Share a room with a fellow solo and you won’t pay an extra frijole for Explore’s latest Tastes of Mexico tour. The focus of this gastronomic small-group adventure is seeking regional specialities amid the country’s temples. Graze a smorgasbord of street food in Mexico City; try chilli-chocolate mole poblano and pizza-like tlayudas in Oaxaca (Mexico’s culinary capital); eat fresh-fish ceviche on the Yucatán; learn to make perfect tamales; and visit a Maya family for cochinita pibil, a feast of pit-buried roast pork. All washed down with a mezcal or two.
Cambodia is better known for Khmer architecture than culinary excellence. But Gran Turismo’s eight-night Cambodia Culinary Tour aims to prove the country’s cuisine might just be the next big thing among South-East Asian food fans. As well as a luxe double-room-for-one, this eye-opening food tour includes cooking classes with Siem Reap’s finest chefs and learning how to barbecue Khmer-style in a local home. You’ll also explore markets and street food culture, watch palm sugar, rice spirits and fruit parchment being made and, of course, visit Angkor’s matchless temples.
The pleasure of food is all too fleeting. Unless you master the art of capturing it on camera. Wild Photography Holidays’ Rural Burgundy Life & Food Photography Retreat combines the region’s natural bounty and rural vistas with expert tuition in food photography by Niall Benvie. Trips to medieval villages, markets and chestnut forests will provide inspiration as well as props for sessions back at base, the spacious barn of a French château. Afterwards, enjoy delicious meals prepared by co-host Charlotte, a professional chocolatier.
There’s no surer way to bond with new companions than by exploring, camping, cooking and eating together. On Much Better Adventures’ five-day, small-group Culinary Kayaking Adventure along Sweden’s eastern Saint Anna Archipelago you’ll all be on the look-out for supper, paddling between pretty isles to forage for mushrooms and berries, and sourcing fish, boar, fruit and veg from local producers. Then learn how to prepare, wild style: your guide-chef will teach everything from pit cooking to traditional Swedish husmanskost (homemade food).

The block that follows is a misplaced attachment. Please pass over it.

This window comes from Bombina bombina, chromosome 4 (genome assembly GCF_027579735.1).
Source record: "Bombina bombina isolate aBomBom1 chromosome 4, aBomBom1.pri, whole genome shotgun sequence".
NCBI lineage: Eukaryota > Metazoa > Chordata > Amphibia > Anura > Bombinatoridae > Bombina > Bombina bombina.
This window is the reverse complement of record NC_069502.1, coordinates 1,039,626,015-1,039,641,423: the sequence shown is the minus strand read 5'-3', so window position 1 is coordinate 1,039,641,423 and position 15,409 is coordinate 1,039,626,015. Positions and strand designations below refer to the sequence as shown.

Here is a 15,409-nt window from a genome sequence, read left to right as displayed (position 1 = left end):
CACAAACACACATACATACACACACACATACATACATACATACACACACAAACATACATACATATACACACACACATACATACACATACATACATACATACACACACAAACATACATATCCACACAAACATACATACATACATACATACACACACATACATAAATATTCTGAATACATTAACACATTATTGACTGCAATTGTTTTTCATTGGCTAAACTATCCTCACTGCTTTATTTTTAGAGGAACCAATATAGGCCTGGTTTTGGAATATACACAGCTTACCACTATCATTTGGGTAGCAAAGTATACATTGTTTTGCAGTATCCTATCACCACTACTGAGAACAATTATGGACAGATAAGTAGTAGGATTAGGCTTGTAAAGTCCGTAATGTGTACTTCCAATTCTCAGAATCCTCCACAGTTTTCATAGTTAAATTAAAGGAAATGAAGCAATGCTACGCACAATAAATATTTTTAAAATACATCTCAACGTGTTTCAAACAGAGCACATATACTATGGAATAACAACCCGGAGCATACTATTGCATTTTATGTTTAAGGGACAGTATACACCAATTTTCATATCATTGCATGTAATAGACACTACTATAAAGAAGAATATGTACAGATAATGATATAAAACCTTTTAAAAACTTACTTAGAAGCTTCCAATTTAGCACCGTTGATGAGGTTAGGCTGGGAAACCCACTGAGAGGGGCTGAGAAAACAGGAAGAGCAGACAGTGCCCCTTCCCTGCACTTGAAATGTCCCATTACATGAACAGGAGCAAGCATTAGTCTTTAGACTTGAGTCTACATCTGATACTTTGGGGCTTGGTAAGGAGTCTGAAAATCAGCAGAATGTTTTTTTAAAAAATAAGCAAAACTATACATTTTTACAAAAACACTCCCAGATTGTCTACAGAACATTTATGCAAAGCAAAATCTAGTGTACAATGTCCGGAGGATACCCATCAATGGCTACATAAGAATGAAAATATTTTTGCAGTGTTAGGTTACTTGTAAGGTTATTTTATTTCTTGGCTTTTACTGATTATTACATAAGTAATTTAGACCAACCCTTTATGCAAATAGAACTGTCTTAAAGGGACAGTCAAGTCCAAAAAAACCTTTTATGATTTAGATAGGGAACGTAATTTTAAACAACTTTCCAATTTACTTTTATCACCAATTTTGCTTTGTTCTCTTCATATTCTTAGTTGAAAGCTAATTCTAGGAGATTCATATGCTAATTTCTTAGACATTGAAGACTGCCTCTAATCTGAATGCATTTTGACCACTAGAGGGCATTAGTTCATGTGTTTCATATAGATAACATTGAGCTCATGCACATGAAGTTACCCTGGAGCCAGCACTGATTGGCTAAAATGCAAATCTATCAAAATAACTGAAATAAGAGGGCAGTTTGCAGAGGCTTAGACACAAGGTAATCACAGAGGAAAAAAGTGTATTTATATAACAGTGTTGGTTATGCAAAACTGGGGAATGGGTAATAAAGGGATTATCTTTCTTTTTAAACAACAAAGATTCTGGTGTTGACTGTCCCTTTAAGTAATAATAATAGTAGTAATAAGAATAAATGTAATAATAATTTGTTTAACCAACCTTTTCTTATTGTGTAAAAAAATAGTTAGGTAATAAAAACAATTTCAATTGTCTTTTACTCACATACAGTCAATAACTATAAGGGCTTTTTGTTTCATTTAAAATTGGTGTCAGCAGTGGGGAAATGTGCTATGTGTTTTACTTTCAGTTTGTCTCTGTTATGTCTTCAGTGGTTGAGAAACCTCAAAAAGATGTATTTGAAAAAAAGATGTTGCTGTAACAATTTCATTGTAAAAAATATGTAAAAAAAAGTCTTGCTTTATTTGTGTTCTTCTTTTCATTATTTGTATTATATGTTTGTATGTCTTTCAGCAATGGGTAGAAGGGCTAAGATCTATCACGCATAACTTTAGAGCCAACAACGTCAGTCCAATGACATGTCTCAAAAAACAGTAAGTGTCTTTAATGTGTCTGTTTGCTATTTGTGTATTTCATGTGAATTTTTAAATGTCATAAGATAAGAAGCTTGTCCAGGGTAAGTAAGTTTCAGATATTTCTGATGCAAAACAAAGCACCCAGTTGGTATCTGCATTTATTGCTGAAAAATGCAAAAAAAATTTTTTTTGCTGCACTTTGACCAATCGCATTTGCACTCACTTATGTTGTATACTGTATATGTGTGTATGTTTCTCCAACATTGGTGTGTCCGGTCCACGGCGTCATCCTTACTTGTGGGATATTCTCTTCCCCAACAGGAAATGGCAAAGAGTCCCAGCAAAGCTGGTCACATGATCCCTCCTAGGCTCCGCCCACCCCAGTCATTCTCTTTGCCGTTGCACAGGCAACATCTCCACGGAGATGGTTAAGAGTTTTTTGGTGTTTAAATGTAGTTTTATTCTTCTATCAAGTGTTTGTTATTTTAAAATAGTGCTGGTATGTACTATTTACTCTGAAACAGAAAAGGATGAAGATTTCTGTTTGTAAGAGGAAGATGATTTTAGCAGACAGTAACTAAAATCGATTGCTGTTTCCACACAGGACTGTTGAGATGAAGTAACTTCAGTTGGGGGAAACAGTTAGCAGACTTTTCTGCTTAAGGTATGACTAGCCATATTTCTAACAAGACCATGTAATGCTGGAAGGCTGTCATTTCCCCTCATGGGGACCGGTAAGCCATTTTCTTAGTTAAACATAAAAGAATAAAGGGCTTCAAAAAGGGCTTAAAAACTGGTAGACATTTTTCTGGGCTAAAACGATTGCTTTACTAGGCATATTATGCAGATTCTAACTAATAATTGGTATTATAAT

A stay amid the sun-baked Alpujarras offers a fine equilibrium: gorge on Andalucían cooking, then work it off with walks around the white-washed villages and olive groves of the Sierra Nevada.
Based at lovely Las Chimeneas, a rustic hotel with an organic farm and an excellent kitchen, join Ramblers’ seven-night Ambles in the Alpujarras trips and you can intersperse gentle walks with foraging, paella-making and visits to fish markets, cheesemakers and wine bodegas.
Ramblers Walking Holidays’ trips attract a good mix of couples, friends and solos, and lone travellers can save by sharing a room.
Imaginative Traveller says at least half of its customers are solos – the camaraderie and money-saving room-share option make them a good choice. Not least on its ten-day Peru Real Food Adventures.
Sample anticuchos (grilled beef hearts) and masamorra (purple corn) at Lima’s Central Market before learning to make ceviche and pisco sour. Then it’s off to the Andes to cook in Cusco, stay on a coffee plantation and join a pachamanca, an Incan cooking ritual. There’s time to explore Machu Picchu too.